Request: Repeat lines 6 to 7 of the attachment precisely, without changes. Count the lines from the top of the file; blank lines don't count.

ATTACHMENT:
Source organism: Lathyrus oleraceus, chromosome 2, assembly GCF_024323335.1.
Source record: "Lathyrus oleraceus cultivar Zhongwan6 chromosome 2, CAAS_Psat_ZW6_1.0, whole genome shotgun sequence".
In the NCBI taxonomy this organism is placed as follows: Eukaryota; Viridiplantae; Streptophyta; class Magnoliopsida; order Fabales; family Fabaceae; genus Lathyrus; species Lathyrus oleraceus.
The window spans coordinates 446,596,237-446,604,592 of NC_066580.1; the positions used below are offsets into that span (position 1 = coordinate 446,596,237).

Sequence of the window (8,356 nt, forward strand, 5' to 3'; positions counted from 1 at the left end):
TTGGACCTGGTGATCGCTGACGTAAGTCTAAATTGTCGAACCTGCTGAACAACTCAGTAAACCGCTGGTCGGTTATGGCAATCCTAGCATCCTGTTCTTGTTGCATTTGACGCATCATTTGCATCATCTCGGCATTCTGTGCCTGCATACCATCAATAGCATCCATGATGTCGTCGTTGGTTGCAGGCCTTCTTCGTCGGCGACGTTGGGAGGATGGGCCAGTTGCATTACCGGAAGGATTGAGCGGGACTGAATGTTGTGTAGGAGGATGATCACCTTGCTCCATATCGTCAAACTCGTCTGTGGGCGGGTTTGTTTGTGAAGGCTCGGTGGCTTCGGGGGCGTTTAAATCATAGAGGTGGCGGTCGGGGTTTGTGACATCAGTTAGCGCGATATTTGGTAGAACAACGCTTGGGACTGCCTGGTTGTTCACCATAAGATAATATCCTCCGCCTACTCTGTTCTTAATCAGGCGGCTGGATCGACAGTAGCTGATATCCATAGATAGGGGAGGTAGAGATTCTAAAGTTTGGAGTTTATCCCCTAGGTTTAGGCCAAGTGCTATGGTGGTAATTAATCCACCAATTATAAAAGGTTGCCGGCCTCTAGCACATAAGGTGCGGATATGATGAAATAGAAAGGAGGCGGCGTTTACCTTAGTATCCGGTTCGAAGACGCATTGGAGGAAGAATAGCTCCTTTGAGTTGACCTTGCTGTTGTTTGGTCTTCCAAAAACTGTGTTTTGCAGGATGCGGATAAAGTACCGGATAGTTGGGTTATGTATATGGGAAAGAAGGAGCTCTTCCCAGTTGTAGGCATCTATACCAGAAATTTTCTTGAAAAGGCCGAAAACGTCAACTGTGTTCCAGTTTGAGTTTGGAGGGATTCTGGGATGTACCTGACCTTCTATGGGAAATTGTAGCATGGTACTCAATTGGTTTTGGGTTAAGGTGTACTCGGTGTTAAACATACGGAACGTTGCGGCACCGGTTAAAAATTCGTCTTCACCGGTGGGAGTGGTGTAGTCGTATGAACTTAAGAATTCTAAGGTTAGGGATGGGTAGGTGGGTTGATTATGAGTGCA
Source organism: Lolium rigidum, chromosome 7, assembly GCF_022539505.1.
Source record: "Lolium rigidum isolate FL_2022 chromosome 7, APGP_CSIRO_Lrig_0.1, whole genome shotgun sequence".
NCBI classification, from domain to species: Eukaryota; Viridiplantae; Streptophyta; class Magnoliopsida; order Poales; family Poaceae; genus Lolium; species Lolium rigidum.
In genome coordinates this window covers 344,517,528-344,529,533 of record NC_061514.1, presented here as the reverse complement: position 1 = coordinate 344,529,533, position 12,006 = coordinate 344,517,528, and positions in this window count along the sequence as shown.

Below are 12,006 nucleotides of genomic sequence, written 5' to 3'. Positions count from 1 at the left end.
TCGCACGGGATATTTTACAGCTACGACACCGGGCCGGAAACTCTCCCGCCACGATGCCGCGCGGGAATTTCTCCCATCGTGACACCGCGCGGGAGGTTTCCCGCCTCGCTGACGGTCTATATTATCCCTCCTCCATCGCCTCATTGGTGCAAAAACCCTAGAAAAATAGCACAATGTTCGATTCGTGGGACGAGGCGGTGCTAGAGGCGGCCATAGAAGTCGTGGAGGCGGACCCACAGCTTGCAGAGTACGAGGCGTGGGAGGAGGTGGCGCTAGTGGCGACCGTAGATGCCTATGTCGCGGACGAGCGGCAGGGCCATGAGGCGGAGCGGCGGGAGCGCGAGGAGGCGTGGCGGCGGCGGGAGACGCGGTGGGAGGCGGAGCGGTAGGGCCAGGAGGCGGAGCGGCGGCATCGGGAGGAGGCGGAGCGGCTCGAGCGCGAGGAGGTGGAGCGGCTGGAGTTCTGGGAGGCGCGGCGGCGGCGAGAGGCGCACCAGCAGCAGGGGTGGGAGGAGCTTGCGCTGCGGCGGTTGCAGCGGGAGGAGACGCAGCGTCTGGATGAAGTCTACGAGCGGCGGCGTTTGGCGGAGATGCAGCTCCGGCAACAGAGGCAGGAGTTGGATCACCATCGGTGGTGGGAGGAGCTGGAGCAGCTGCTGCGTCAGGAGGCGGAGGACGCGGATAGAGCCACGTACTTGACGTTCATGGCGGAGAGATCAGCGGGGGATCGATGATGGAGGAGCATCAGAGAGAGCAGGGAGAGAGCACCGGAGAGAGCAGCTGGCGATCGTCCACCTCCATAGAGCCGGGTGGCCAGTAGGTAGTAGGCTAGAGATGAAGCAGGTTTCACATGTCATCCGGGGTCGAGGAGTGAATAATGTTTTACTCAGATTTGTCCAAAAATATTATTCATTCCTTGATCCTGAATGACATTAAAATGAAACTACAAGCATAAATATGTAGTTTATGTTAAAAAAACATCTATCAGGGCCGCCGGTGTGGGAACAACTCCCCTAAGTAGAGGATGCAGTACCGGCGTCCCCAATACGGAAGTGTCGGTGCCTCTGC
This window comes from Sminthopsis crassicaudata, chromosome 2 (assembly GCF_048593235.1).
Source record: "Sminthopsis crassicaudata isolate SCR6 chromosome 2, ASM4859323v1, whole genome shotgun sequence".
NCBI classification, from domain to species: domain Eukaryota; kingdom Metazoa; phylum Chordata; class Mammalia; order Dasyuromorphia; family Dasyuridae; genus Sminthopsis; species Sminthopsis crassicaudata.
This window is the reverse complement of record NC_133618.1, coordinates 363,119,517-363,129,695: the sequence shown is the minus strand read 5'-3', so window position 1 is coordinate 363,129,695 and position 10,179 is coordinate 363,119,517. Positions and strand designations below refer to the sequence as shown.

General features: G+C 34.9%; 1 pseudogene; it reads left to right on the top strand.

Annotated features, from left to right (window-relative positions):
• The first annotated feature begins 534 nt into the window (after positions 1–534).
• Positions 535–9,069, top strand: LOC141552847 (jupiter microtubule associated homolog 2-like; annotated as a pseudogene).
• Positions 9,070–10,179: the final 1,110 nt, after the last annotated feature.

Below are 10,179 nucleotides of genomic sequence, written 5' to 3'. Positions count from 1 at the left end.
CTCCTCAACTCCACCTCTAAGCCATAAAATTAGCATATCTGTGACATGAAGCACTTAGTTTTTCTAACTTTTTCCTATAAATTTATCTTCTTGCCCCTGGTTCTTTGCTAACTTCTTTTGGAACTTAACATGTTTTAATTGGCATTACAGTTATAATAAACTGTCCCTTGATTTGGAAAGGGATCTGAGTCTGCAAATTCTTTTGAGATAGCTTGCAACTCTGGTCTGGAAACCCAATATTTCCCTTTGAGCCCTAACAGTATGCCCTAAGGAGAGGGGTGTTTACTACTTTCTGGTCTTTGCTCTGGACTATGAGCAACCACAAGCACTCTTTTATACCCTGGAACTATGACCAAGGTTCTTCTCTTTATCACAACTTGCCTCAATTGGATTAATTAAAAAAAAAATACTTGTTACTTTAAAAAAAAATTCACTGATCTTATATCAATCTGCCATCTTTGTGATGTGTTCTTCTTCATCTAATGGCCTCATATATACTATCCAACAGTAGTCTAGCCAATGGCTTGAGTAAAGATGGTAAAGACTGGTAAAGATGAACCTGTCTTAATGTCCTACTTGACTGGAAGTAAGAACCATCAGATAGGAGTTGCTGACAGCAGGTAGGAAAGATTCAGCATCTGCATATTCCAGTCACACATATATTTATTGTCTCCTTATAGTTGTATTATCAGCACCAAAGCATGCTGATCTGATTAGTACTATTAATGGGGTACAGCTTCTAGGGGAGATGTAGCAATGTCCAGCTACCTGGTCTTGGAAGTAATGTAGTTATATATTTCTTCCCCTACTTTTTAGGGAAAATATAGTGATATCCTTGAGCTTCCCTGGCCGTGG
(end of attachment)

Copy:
TTGGACCTGGTGATCGCTGACGTAAGTCTAAATTGTCGAACCTGCTGAACAACTCAGTAAACCGCTGGTCGGTTATGGCAATCCTAGCATCCTGTTCTTGTTGCATTTGACGCATCATTTGCATCATCTCGGCATTCTGTGCCTGCATACCATCAATAGCATCCATGATGTCGTCGTTGGTTGCAGGCCTTCTTCGTCGGCGACGTTGGGAGGATGGGCCAGTTGCATTACCGGAAGGATTGAGCGGGACTGAATGTTGTGTAGGAGGATGATCACCTTGCTCCATATCGTCAAACTCGTCTGTGGGCGGGTTTGTTTGTGAAGGCTCGGTGGCTTCGGGGGCGTTTAAATCATAGAGGTGGCGGTCGGGGTTTGTGACATCAGTTAGCGCGATATTTGGTAGAACAACGCTTGGGACTGCCTGGTTGTTCACCATAAGATAATATCCTCCGCCTACTCTGTTCTTAATCAGGCGGCTGGATCGACAGTAGCTGATATCCATAGATAGGGGAGGTAGAGATTCTAAAGTTTGGAGTTTATCCCCTAGGTTTAGGCCAAGTGCTATGGTGGTAATTAATCCACCAATTATAAAAGGTTGCCGGCCTCTAGCACATAAGGTGCGGATATGATGAAATAGAAAGGAGGCGGCGTTTACCTTAGTATCCGGTTCGAAGACGCATTGGAGGAAGAATAGCTCCTTTGAGTTGACCTTGCTGTTGTTTGGTCTTCCAAAAACTGTGTTTTGCAGGATGCGGATAAAGTACCGGATAGTTGGGTTATGTATATGGGAAAGAAGGAGCTCTTCCCAGTTGTAGGCATCTATACCAGAAATTTTCTTGAAAAGGCCGAAAACGTCAACTGTGTTCCAGTTTGAGTTTGGAGGGATTCTGGGATGTACCTGACCTTCTATGGGAAATTGTAGCATGGTACTCAATTGGTTTTGGGTTAAGGTGTACTCGGTGTTAAACATACGGAACGTTGCGGCACCGGTTAAAAATTCGTCTTCACCGGTGGGAGTGGTGTAGTCGTATGAACTTAAGAATTCTAAGGTTAGGGATGGGTAGGTGGGTTGATTATGAGTGCA
Source organism: Lolium rigidum, chromosome 7, assembly GCF_022539505.1.